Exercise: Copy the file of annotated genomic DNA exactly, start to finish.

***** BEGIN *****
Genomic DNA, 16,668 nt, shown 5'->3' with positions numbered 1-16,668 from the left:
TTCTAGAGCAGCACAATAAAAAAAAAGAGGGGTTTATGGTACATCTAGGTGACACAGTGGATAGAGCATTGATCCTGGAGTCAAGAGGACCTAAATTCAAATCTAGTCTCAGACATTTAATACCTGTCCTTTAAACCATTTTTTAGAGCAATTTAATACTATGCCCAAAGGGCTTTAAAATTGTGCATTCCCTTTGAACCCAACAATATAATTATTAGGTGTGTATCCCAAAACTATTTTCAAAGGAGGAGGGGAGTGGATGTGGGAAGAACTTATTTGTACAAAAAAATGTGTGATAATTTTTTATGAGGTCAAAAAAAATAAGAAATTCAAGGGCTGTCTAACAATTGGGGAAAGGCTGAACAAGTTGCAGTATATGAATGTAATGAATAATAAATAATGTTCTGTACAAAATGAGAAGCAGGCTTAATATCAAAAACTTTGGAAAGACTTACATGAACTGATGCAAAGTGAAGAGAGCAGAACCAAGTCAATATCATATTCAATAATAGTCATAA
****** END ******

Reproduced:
Genomic DNA, 16,668 nt, shown 5'->3' with positions numbered 1-16,668 from the left:
TTCTAGAGCAGCACAATAAAAAAAAAGAGGGGTTTATGGTACATCTAGGTGACACAGTGGATAGAGCATTGATCCTGGAGTCAAGAGGACCTAAATTCAAATCTAGTCTCAGACATTTAATACCTGTCCTTTAAACCATTTTTTAGAGCAATTTAATACTATGCCCAAAGGGCTTTAAAATTGTGCATTCCCTTTGAACCCAACAATATAATTATTAGGTGTGTATCCCAAAACTATTTTCAAAGGAGGAGGGGAGTGGATGTGGGAAGAACTTATTTGTACAAAAAAATGTGTGATAATTTTTTATGAGGTCAAAAAAAATAAGAAATTCAAGGGCTGTCTAACAATTGGGGAAAGGCTGAACAAGTTGCAGTATATGAATGTAATGAATAATAAATAATGTTCTGTACAAAATGAGAAGCAGGCTTAATATCAAAAACTTTGGAAAGACTTACATGAACTGATGCAAAGTGAAGAGAGCAGAACCAAGTCAATATCATATTCAATAATAGTCATAA